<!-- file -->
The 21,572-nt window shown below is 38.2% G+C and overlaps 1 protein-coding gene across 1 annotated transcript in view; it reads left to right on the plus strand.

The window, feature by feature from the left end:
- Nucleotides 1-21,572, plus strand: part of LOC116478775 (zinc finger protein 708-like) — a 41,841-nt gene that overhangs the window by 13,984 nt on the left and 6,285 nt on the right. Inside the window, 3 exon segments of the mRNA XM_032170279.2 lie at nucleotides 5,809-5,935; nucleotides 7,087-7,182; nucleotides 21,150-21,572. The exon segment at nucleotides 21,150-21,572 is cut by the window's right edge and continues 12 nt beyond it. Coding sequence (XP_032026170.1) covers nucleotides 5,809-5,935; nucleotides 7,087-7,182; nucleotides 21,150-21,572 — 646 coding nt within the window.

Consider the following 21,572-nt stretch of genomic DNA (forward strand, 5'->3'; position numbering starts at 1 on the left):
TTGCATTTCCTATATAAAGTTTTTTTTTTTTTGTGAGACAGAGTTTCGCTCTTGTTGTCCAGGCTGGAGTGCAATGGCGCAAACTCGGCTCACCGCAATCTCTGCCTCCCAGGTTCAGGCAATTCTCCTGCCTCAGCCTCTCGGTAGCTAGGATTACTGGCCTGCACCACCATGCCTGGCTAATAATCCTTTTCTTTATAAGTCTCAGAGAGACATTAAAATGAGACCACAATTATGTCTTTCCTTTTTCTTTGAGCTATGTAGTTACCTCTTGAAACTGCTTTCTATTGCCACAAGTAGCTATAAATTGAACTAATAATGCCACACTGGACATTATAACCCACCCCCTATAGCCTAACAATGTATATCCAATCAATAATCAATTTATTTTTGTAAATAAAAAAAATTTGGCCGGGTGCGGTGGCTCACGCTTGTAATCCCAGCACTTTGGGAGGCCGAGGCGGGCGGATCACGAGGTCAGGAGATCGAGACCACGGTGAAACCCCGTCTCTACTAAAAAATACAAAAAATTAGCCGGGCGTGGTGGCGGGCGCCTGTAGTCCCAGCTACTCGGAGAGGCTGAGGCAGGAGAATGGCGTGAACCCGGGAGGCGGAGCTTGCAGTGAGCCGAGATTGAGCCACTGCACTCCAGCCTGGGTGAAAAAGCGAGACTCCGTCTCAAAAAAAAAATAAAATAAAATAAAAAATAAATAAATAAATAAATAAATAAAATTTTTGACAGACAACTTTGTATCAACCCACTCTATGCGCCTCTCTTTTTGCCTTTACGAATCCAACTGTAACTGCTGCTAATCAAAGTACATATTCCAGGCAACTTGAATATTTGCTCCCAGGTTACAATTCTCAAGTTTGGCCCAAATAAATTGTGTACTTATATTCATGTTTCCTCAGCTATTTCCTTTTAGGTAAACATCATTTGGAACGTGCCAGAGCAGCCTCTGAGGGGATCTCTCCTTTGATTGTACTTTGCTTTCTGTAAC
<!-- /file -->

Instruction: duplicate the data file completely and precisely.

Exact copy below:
The 21,572-nt window shown below is 38.2% G+C and overlaps 1 protein-coding gene across 1 annotated transcript in view; it reads left to right on the plus strand.

The window, feature by feature from the left end:
- Nucleotides 1-21,572, plus strand: part of LOC116478775 (zinc finger protein 708-like) — a 41,841-nt gene that overhangs the window by 13,984 nt on the left and 6,285 nt on the right. Inside the window, 3 exon segments of the mRNA XM_032170279.2 lie at nucleotides 5,809-5,935; nucleotides 7,087-7,182; nucleotides 21,150-21,572. The exon segment at nucleotides 21,150-21,572 is cut by the window's right edge and continues 12 nt beyond it. Coding sequence (XP_032026170.1) covers nucleotides 5,809-5,935; nucleotides 7,087-7,182; nucleotides 21,150-21,572 — 646 coding nt within the window.

Consider the following 21,572-nt stretch of genomic DNA (forward strand, 5'->3'; position numbering starts at 1 on the left):
TTGCATTTCCTATATAAAGTTTTTTTTTTTTTGTGAGACAGAGTTTCGCTCTTGTTGTCCAGGCTGGAGTGCAATGGCGCAAACTCGGCTCACCGCAATCTCTGCCTCCCAGGTTCAGGCAATTCTCCTGCCTCAGCCTCTCGGTAGCTAGGATTACTGGCCTGCACCACCATGCCTGGCTAATAATCCTTTTCTTTATAAGTCTCAGAGAGACATTAAAATGAGACCACAATTATGTCTTTCCTTTTTCTTTGAGCTATGTAGTTACCTCTTGAAACTGCTTTCTATTGCCACAAGTAGCTATAAATTGAACTAATAATGCCACACTGGACATTATAACCCACCCCCTATAGCCTAACAATGTATATCCAATCAATAATCAATTTATTTTTGTAAATAAAAAAAATTTGGCCGGGTGCGGTGGCTCACGCTTGTAATCCCAGCACTTTGGGAGGCCGAGGCGGGCGGATCACGAGGTCAGGAGATCGAGACCACGGTGAAACCCCGTCTCTACTAAAAAATACAAAAAATTAGCCGGGCGTGGTGGCGGGCGCCTGTAGTCCCAGCTACTCGGAGAGGCTGAGGCAGGAGAATGGCGTGAACCCGGGAGGCGGAGCTTGCAGTGAGCCGAGATTGAGCCACTGCACTCCAGCCTGGGTGAAAAAGCGAGACTCCGTCTCAAAAAAAAAATAAAATAAAATAAAAAATAAATAAATAAATAAATAAATAAAATTTTTGACAGACAACTTTGTATCAACCCACTCTATGCGCCTCTCTTTTTGCCTTTACGAATCCAACTGTAACTGCTGCTAATCAAAGTACATATTCCAGGCAACTTGAATATTTGCTCCCAGGTTACAATTCTCAAGTTTGGCCCAAATAAATTGTGTACTTATATTCATGTTTCCTCAGCTATTTCCTTTTAGGTAAACATCATTTGGAACGTGCCAGAGCAGCCTCTGAGGGGATCTCTCCTTTGATTGTACTTTGCTTTCTGTAAC